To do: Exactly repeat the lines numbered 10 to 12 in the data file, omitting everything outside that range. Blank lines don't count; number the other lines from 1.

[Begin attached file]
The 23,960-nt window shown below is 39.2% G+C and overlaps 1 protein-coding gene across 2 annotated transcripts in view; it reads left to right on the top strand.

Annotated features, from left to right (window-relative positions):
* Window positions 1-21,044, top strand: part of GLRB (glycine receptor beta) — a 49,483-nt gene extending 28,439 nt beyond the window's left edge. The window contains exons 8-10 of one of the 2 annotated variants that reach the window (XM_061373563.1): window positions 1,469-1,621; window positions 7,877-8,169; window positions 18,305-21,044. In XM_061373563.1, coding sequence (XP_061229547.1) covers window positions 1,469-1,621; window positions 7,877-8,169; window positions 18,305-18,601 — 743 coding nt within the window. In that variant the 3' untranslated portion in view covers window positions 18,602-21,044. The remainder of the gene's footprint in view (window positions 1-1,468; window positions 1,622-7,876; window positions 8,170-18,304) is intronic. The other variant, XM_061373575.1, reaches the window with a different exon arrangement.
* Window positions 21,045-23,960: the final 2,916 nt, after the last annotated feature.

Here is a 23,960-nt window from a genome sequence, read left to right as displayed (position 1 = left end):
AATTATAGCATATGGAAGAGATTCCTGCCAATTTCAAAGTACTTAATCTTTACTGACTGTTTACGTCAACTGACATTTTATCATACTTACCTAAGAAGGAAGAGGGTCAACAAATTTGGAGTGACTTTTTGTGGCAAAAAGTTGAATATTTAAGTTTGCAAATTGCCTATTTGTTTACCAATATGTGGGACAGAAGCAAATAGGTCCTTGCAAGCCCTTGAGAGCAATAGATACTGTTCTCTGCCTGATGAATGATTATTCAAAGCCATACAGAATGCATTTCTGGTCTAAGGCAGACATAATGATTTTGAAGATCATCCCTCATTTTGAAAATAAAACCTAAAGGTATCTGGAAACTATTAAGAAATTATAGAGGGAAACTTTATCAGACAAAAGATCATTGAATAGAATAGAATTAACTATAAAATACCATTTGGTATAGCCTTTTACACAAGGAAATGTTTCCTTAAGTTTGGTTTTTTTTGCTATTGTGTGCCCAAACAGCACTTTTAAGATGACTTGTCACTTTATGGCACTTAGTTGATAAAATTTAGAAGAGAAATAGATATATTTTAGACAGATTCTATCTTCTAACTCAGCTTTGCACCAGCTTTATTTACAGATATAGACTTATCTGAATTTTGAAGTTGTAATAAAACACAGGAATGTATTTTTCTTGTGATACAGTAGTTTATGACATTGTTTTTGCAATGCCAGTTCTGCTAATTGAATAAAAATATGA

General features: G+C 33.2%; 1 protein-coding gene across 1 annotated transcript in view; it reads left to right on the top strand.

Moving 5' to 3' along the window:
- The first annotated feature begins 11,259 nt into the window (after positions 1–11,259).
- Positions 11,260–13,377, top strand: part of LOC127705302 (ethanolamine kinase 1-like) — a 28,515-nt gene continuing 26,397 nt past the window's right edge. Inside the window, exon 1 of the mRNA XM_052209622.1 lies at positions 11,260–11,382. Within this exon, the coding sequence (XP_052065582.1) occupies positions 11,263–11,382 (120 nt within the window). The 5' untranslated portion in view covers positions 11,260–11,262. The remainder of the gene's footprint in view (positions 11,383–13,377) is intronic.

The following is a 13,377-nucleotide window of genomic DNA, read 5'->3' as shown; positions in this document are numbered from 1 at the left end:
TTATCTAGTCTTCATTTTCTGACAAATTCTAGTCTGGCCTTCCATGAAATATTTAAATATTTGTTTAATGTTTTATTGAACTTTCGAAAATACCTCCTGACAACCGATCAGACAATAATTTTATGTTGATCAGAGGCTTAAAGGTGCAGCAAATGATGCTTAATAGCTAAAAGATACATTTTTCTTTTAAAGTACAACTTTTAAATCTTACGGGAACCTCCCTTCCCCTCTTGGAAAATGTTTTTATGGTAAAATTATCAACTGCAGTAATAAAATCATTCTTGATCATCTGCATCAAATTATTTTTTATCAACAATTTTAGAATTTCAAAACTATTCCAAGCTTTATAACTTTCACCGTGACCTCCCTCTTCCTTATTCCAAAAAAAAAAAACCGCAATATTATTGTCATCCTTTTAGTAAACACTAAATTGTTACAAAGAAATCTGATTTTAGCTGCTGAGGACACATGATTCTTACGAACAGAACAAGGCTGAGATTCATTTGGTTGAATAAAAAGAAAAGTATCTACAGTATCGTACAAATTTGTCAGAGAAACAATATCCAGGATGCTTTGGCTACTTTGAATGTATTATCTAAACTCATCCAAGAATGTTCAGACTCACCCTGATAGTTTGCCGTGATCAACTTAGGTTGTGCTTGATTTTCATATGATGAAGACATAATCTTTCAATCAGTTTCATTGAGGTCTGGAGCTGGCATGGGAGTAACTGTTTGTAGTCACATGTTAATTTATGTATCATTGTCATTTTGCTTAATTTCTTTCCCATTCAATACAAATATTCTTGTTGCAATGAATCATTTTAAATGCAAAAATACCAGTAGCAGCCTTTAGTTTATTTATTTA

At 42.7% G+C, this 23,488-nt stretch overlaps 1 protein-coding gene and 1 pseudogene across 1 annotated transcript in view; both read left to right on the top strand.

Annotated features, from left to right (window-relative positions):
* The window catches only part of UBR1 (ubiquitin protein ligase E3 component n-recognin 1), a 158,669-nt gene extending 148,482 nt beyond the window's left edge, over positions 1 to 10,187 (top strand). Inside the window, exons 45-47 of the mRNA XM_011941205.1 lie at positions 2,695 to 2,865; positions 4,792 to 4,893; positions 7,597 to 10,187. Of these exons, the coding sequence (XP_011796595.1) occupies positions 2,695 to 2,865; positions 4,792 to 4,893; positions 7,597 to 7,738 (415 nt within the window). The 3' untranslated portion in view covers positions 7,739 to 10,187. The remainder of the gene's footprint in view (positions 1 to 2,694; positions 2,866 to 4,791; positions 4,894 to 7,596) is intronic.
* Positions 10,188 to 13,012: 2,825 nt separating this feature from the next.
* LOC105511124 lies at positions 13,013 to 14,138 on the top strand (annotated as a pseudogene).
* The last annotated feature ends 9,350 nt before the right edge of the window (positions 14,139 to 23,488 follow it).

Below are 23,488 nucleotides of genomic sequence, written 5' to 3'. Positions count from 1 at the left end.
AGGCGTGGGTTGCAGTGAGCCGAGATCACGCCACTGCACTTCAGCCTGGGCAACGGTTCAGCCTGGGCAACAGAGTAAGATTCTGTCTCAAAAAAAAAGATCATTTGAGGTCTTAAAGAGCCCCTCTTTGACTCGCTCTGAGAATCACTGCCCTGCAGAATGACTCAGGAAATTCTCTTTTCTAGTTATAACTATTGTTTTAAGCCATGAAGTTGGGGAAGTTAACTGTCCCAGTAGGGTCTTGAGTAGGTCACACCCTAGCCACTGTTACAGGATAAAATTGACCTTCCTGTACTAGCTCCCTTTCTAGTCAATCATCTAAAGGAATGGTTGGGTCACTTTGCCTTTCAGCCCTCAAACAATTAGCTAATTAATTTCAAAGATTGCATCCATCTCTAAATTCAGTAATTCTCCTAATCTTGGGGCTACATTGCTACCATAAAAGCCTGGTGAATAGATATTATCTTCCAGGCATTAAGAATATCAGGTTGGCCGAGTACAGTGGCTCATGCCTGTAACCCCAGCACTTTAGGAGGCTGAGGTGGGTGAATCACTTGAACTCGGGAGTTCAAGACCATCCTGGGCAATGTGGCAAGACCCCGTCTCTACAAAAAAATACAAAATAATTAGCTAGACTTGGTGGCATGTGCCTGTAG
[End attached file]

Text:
- Positions 11,260–13,377, top strand: part of LOC127705302 (ethanolamine kinase 1-like) — a 28,515-nt gene continuing 26,397 nt past the window's right edge. Inside the window, exon 1 of the mRNA XM_052209622.1 lies at positions 11,260–11,382. Within this exon, the coding sequence (XP_052065582.1) occupies positions 11,263–11,382 (120 nt within the window). The 5' untranslated portion in view covers positions 11,260–11,262. The remainder of the gene's footprint in view (positions 11,383–13,377) is intronic.

The following is a 13,377-nucleotide window of genomic DNA, read 5'->3' as shown; positions in this document are numbered from 1 at the left end:
TTATCTAGTCTTCATTTTCTGACAAATTCTAGTCTGGCCTTCCATGAAATATTTAAATATTTGTTTAATGTTTTATTGAACTTTCGAAAATACCTCCTGACAACCGATCAGACAATAATTTTATGTTGATCAGAGGCTTAAAGGTGCAGCAAATGATGCTTAATAGCTAAAAGATACATTTTTCTTTTAAAGTACAACTTTTAAATCTTACGGGAACCTCCCTTCCCCTCTTGGAAAATGTTTTTATGGTAAAATTATCAACTGCAGTAATAAAATCATTCTTGATCATCTGCATCAAATTATTTTTTATCAACAATTTTAGAATTTCAAAACTATTCCAAGCTTTATAACTTTCACCGTGACCTCCCTCTTCCTTATTCCAAAAAAAAAAAACCGCAATATTATTGTCATCCTTTTAGTAAACACTAAATTGTTACAAAGAAATCTGATTTTAGCTGCTGAGGACACATGATTCTTACGAACAGAACAAGGCTGAGATTCATTTGGTTGAATAAAAAGAAAAGTATCTACAGTATCGTACAAATTTGTCAGAGAAACAATATCCAGGATGCTTTGGCTACTTTGAATGTATTATCTAAACTCATCCAAGAATGTTCAGACTCACCCTGATAGTTTGCCGTGATCAACTTAGGTTGTGCTTGATTTTCATATGATGAAGACATAATCTTTCAATCAGTTTCATTGAGGTCTGGAGCTGGCATGGGAGTAACTGTTTGTAGTCACATGTTAATTTATGTATCATTGTCATTTTGCTTAATTTCTTTCCCATTCAATACAAATATTCTTGTTGCAATGAATCATTTTAAATGCAAAAATACCAGTAGCAGCCTTTAGTTTATTTATTTA